Thursday, February 19, 2015

Captivating Caverns and Fearful Floats

With temperatures in the single digits, there was no chance of trying out my new camera on pretty landscapes of ice and the dusting of snow we'd got overnight. It's been so frustrating having all new camera equipment and not being able to get out and use it, so I thought a day underground and inside buildings would work well. Melony came over and we decided to go back to a favorite place of mine, a little known Americana gem in Quicksburg called Shenandoah Caverns.
 We stopped briefly to shoot some ice on water but it was just way too cold and we both headed quickly back to the car. We arrived at the caverns and found there were few other people there. Our group was only going to be about 10 and I was personally looking forward to being in a nice comfortable temperature of 55°, a constant in the caves all year round.
 I liked this carved chap standing outside the entrance.
We rode down in the elevator and I eagerly pulled the lens cap off my camera and started snapping. I really couldn't decide whether I preferred shooting while using the viewfinder or by looking at the monitor so I ended up using both. I let the camera choose its own ISO setting for the images and focused on getting the light and speed correct. And then fretted as I had no time in which to check anything as our group was moving quite fast. Melony and I were the only two with cameras and obviously we couldn't hold up the group, but our guide, Hannah, turned  out to be really accommodating and readily held back a few seconds longer occasionally so we could get our shots. but I still had no time to check so I just carried on shooting and kept my fingers crossed.
It wasn't until I got home that evening and downloaded my photos when I saw how well the camera had performed. I had really jumped in at the deep end by starting out photographing dark caverns but I was elated when I saw the results. I whizzed through processing, hardly editing at all, and was amazed as I looked a image after image and saw the clarity of my subjects. The Sony has a new revolutionary stabilizing software inside and it really performed well. Even the close up in the Cascade Hall, above, came out better than hoped.
 There were a few thin pieces of rock that hung down that resembled rashers of bacon when the light shone through.
Melony homing in on some stalactites.
The Rainbow Lake.
The Capitol Dome.
And a final rasher of bacon!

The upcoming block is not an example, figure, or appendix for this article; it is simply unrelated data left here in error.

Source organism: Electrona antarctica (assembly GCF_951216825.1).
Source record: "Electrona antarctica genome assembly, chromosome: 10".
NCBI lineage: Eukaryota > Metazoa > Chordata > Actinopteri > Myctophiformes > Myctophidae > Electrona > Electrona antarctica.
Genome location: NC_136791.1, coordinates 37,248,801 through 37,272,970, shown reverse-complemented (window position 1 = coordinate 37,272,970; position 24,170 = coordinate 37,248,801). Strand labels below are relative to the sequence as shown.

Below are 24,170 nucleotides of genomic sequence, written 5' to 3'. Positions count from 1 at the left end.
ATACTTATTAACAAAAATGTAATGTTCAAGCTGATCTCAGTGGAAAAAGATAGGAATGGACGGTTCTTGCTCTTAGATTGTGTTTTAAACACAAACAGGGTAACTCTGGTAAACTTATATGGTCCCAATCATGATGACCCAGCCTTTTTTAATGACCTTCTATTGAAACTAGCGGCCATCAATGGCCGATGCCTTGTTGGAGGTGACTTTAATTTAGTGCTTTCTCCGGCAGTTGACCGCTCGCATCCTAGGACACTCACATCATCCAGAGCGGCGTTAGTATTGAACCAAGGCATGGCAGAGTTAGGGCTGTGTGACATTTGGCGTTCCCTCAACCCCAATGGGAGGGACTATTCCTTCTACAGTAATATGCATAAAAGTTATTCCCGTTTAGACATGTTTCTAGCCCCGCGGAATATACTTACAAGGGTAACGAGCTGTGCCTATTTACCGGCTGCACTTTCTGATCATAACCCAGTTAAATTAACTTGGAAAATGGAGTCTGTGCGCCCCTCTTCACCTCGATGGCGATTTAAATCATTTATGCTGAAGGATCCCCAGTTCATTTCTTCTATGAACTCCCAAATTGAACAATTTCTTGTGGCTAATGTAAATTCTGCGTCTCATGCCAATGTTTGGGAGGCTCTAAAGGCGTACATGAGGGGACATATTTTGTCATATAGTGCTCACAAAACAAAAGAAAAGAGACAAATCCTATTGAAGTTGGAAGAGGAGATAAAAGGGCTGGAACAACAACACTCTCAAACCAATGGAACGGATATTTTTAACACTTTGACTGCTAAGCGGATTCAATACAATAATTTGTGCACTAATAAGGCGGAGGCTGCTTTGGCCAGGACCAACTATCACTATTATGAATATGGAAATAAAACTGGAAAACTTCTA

We were feeling pretty warm when we surfaced from the caverns. It had been hot and humid down there with more water dripping from the roof than I remembered from my last visit. We ripped off our jackets and continued with the Main Street of Yesteryear.
I mentioned to Melony that the place rather creeped me out with the floor boards creaking and the sound of old motors straining to turn over as they made the old store window displays come alive. Another couple entered and after hearing the sounds whispered as they read the 'Welcome' sign that it was like a 'Welcome to Hell' I was feeling pretty disconcerted by now and tried to focus on taking shots of cute furry animals and magic princesses, rather than over painted clowns and fierce looking soldiers. Time had not aged some of these models gracefully and quite a few looked like Stephen King props.
We then made our way to the American Celebration where I was itching to see Melony's reaction to the size of these creations. We entered the dimly lit and musky smelling warehouse and looked up. I wasn't disappointed. Melony was quite taken aback and in awe. There are 27 full size parade floats here and over 100 props. We had the place to ourselves too as a mother and child were finishing their tour.
A cute turtle, made entirely from organic matter, one of the rules of the Rose Parade.
King Neptune is pulled by a sea serpent here, but originally this was St George slaying a dragon, and then the chariot was also used on a Roman Gladiator float.
I loved this huge American flag but on my last visit was unable to convey the enormity of it. today a little girl helped by perching in front. Made of 5000 square yards of crushed silk, crushed entirely, one handed, by a single employee who scrunched for 250 hours.
Throughout the museum the floor is laid with presidential red carpet and apparently some folks have refused to walk upon it in case Bill Clinton's feet had passed across it previously.
Melony commented that this place was creepy too. I'm not sure if it was the dim lighting, the old smell, the silence as we walked beneath these huge objects or the sound of the occasional motor that would start running when a red button was pushed. But she had a point. I uploaded a video so you can all hear one of the floats working. It's strange, but seeing these on TV, you're caught up in the happy atmosphere and only see these humungous creatures for a few minutes, when they seem bright, cheerful and happy, but when you stand in front of them, and can look long and hard, the sombre silence of the warehouse makes them appear garish and ghastly and managed to set me a little on edge.
And just to end the day on a creepy note, this clown in the Yellow Barn caught our eye. I was just glad he wasn't looking directly at us!

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